this case). If it is greater than that, we should provide it some logical behavior. If it is not
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greater, then it should add the strings. Thus, it is important that we should do proper error
checking.
Now in the assignment operator, the problem here is that the buf, that we have defined,
should not point to the same memory location in two different objects of type String.
Each object should have its own space and value in the memory for its string. So when
we write a statement like s2 = s1, we want to make sure that at assignment time, the
addresses should not be assigned. But there should be proper space and the strings should
be copied there. Let's see how we can do this.
Now take a look on the code itself. It is quiet straight forward what we want to do is that
we are defining an assignment operator (i.e. =) for the String class. Remember that the
object on left side will call the = operator. If we write a statement like s2 = s1; s2 will be
the calling object and s1 will be passed to the = operator as an argument. So the data
structure of s2 i.e. buf is available without specifying any prefix. We have to access the
buf of s1 by writing s1.buf.
Suppose s2 has already a value. It means that if s2 has a value, its buffer has allocated
some space in the memory. Moreover, there is a character string in it. So to make an
assignment first empty that memory of s2 as we want to write something in that memory.
We do not know whether the value, we are going to write, is less or greater than the
already existing one. So the first statement is:
delete buf ;
Here we write buf without any prefix as it is buf of the calling object. Now this buffer is
free and needs new space. This space should be large enough so that it can hold the string
of s1. First we find the length of the string of s1 and then we use the new operator and
give it a value that is one more than the length of the buffer of s1. So we write it as:
buf = new char[length + 1] ;
where length is the length of s1. Here buf is without a prefix so it is the buf of object on
the left hand side i.e. s2. Now, when the buf of s2 has a valid memory address, we copy
the buf of s1 into the buf of s2 with the use of string copy function (strcpy). We write it
as:
strcpy ( buf, s1.buf ) ;.
Now the buf of string of s1 has been copied in the buf of s2 that are located at different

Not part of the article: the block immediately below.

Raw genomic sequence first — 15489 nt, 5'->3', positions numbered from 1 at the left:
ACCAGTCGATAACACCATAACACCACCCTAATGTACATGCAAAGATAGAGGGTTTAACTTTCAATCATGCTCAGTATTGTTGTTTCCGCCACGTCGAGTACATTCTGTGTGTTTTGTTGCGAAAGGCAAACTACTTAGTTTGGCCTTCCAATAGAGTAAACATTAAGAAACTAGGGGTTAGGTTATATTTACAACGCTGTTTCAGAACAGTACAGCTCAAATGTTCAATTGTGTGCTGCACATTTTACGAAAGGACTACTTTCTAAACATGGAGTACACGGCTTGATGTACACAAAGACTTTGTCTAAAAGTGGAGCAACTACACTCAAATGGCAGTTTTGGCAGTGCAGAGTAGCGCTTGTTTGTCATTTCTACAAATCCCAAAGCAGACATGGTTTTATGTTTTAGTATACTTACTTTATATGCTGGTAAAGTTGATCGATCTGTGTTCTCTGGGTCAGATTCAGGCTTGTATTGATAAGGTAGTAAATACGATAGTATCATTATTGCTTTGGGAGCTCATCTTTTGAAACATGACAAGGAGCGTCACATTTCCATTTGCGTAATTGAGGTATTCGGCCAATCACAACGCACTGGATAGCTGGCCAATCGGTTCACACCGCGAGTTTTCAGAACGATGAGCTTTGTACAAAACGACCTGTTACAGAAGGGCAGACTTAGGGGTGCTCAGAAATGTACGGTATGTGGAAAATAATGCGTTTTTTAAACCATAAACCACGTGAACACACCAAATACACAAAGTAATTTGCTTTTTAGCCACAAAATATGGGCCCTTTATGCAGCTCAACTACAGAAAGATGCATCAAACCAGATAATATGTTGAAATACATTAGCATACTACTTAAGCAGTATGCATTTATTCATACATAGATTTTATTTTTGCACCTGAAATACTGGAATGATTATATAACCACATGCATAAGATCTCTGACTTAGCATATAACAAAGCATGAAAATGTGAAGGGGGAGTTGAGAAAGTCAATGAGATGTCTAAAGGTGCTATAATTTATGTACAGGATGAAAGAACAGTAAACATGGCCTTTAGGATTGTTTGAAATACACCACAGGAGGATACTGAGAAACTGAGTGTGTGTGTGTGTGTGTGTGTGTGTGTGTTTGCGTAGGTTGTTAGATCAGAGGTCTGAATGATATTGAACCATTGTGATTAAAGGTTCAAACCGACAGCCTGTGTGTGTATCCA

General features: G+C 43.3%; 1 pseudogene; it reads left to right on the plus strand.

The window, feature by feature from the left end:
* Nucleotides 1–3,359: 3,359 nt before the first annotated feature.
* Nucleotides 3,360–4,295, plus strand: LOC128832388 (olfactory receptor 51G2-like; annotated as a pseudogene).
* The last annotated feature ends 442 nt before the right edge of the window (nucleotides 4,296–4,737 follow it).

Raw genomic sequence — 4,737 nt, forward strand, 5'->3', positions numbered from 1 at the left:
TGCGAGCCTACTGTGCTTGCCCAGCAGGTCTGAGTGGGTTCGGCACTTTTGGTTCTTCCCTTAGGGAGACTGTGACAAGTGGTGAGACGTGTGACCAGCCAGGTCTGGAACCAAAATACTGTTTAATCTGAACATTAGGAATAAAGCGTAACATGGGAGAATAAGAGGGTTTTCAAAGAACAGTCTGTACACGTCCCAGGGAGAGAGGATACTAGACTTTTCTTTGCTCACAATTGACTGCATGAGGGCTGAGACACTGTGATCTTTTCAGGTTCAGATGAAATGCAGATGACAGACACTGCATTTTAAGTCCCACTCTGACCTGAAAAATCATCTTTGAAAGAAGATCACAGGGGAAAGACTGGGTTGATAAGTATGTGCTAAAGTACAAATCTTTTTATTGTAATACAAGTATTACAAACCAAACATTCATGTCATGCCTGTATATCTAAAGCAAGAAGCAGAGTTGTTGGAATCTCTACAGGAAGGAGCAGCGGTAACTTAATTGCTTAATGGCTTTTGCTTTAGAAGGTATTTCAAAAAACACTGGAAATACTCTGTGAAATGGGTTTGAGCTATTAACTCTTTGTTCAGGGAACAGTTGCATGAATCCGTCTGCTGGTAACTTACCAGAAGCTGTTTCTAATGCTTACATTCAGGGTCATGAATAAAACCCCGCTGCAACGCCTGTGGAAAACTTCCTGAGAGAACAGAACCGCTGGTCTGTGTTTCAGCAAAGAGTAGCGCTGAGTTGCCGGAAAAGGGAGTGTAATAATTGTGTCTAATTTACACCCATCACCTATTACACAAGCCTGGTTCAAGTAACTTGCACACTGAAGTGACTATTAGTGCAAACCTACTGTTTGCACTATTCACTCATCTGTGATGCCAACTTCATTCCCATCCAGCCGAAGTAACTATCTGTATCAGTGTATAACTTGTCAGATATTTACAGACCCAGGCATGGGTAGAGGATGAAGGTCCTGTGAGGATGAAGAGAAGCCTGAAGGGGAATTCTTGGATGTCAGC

spaces in the memory. The advantage of it is that now if we delete one object s1 or s2, it
will not affect the other one. The complete code of this example is given below.
Example
/*This program defines the assignment operator. We copy the string of one object
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into the string of other object using different spaces for both strings in the memory.
*/
#include <iostream.h>
#include <string.h>
#include <stdlib.h>
// class definition
class String
{
private :
char *buf ;
public:
// constructors
String();
String( const char *s )
{
buf = new char [ 30 ];
strcpy (buf,s);
}
// display the string
void display ( )
{
cout << buf << endl ;
}
// getting the length of the string
int length ()const
{
return strlen(buf);
}
// overloading assignment operator
void operator = ( const String &other );
};
// ----------- Assignment operator
void String::operator = ( const String &other )
{
int length ;
length = other.length();
delete buf;
buf = new char [length + 1];
strcpy( buf, other.buf );
}
//the main program that uses the new String class with its assignment operator:
main()
{
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String myString( "here's my string" );
cout << "My string is = " ;
myString.display();
cout << '\n';
String yourString( "here's your string" );
cout << "Your string is = " ;
yourString.display();
cout << '\n';
yourString = myString;
cout << "After assignment, your string is = " ;
yourString.display();
cout << '\n';
system ("pause");
}
Following is the output of the program.
My string is = here's my string
Your string is = here's your string
After assignment, your string is = here's my string
The above example is regarding the strings. Yet in general, this example pertains to all
classes in which we do memory manipulations. Whenever we use objects that allocate
memory, it is important that an assignment operator (=) should be defined for it.
Otherwise, the default operator will copy the values of addresses and pointers. The actual
values and memory allocation will not be done by it.
Let's go on and look what happens when we actually do this assignment? In the
assignment of integers, say we have three integers i, j and k with some values. It is quiet
legal to write as i = j ; By this ,we assign the value of j to i. After this we write k = i ; this
assigns the value of i to k. In C, we can write the above two assignment statements in one
line as follows
k=i=j;
This line means first the value of j is assigned to i and that value of i is assigned to k.
The mechanism that makes this work is that in C or C++ every expression itself has a